Time and again, scammers never fail to victimize many Filipinos with their double your money or get rich quick schemes.
This, despite frequent reminders that “if its too good to be true, it is not true”.
The latest well publicized case involves a couple who fleeced gullible customers of almost 900 million pesos by using as bait supposedly fantastic returns on bitcoin investments. The couple is now facing charges for syndicated estafa.
A few years back, there was the Baladjay pyramid scam, which amassed for the perpetrators multi-millions of pesos . Mind you, the victims were not just ordinary persons. They included high profile personalities such as politicians, cabinet members and police officers.
Even PNP Chief Bato de la Rosa admitted that he had been victimized by a similar scheme early in his career.
The inducement – guaranteed interest at 4 per cent monthly or 48 per cent per year. An alternative was a double your money scheme if the investor opted to lock in his money for 18 months.
A Makati regional trial court later sentenced the perpetrators to at least 455 years in prison for 65 counts of violations of the Securities Regulation Code (SRC). But whether the victims can recover their money remains very much in doubt.
A businessman bought into several troubled rural banks. He then used the banks as his vehicle for collecting people’s deposits.
He used the same formula – off market deposit rates – to entice depositors, including religious organizations and educational institutions. This operator then siphoned off the deposits and used them for his other businesses. The unsafe and unsound business practices led to the closure of the banks by the Bangko Sentral.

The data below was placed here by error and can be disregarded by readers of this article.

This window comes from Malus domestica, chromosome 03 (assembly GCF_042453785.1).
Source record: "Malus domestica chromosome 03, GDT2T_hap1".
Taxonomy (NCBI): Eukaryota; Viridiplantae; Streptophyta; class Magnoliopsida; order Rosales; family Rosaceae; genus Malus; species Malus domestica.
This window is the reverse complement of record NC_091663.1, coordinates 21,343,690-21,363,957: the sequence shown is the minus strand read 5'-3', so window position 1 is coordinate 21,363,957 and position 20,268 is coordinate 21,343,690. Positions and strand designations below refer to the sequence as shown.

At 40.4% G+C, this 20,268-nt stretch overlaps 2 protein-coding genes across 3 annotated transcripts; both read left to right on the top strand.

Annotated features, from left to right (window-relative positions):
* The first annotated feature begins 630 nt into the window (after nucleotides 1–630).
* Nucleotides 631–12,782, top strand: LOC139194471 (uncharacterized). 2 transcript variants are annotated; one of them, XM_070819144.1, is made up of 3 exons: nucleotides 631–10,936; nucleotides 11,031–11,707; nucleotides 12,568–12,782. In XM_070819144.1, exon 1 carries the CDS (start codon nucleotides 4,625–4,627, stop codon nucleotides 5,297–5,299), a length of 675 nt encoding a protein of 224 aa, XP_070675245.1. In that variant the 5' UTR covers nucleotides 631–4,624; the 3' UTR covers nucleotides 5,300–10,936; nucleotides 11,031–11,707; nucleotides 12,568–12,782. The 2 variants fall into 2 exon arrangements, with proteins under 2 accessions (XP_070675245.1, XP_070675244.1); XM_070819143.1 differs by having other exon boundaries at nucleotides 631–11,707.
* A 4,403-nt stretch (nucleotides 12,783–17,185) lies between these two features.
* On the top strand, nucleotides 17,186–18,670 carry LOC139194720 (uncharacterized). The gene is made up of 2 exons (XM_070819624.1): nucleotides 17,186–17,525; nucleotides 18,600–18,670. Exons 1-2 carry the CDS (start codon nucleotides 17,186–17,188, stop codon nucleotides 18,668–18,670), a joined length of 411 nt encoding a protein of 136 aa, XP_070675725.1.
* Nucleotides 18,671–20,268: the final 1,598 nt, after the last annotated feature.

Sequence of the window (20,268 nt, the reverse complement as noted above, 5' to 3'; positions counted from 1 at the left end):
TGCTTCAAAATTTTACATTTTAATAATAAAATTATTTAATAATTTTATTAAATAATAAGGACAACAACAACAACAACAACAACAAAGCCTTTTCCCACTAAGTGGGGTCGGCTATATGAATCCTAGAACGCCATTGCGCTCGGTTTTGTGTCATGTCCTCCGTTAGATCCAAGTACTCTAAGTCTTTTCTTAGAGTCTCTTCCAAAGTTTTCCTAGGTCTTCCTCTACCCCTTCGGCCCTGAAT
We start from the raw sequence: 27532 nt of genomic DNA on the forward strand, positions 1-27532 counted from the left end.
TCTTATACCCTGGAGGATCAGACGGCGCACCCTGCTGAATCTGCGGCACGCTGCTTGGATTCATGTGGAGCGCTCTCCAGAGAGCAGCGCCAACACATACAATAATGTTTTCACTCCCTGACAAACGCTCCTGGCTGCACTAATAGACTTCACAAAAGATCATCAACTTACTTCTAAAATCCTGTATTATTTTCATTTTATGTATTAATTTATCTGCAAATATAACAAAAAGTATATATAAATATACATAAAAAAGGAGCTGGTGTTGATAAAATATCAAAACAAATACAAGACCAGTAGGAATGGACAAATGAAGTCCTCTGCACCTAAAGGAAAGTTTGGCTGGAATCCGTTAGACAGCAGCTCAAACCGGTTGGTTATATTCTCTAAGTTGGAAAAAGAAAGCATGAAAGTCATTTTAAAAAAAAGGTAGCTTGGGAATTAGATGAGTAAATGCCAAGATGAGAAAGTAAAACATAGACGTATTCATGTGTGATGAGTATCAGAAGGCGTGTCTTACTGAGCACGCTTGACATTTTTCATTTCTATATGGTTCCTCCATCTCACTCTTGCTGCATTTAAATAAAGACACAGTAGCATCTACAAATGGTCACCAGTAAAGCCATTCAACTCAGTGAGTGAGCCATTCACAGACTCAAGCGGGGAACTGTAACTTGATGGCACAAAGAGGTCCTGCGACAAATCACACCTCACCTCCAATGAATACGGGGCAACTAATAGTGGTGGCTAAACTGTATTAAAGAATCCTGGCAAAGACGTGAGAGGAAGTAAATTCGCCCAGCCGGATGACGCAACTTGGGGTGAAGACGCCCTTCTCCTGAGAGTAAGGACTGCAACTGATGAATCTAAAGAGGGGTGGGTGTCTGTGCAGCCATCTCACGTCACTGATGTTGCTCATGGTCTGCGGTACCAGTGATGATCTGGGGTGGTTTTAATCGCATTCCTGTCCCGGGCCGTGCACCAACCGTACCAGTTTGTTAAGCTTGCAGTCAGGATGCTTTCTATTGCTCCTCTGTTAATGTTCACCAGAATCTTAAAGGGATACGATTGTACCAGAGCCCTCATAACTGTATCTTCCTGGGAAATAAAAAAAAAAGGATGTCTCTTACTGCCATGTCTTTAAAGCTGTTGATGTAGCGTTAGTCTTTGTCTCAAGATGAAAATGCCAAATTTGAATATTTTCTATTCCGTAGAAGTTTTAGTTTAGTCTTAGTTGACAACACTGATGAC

Some of the depositors whose deposits were covered by the Philippine Deposit Insurance Corporation were able to recover their investments. Others, who invested beyond the PDIC coverage, were not so lucky.
The scheming businessman died of a lingering illness even before he went to trial.
Other scams don’t necessarily involve money. A retired police officer was watching TV at his sala when a well-dressed visitor knocked at his door one day.
The visitor introduced himself and announced that a relative of the retiree had sent the latter a huge flat-screen TV . The TV was just awaiting to be picked up at their office.
In a voice loud enough to be heard by the house helps, the visitor announced: Tamang tama sir. Dapat na pa lang palitan ninyo itong TV ninyo.
The visitor gave the retired police officer their office address and left. Excited, the retiree hurriedly dressed up to claim the newly-arrived TV.
Five minutes, later, the visitor returned and asked the housemaid to turn over to him the officer’s TV. “Sabi ng Sir ninyo, hindi na raw niya kailangan itong TV. Mayroon nang bago at mas malaki na darating.”
The retiree later learned that no person by the name of his caller worked in the address given to him.
The retiree was so embarrassed by what happened that he did not bother to have the case blottered. He should be. He used to be a police criminal investigator.
It is good to be reminded, once again, of this wise counsel: “Ang naghahanap ng kagitna, isang salop ang nawawala.”
Winners and losers
Regardless of how the peso moves, there will be winners and losers.
Who will benefit from a weak peso? The dollar earners like OFWs, BPOs and exporters.
Who will be adversely affected? The importers, travelers and those with dollar-denominated obligations.
All things considered, it will be positive for the government, according to Budget Secretary Ben Diokno.
Customs collections are bound to increase because of the weak peso.
What about the government’s foreign obligations? The good news is that over the years, the government has deliberately decreased its reliance on foreign borrowings. That should be positive for the national government.
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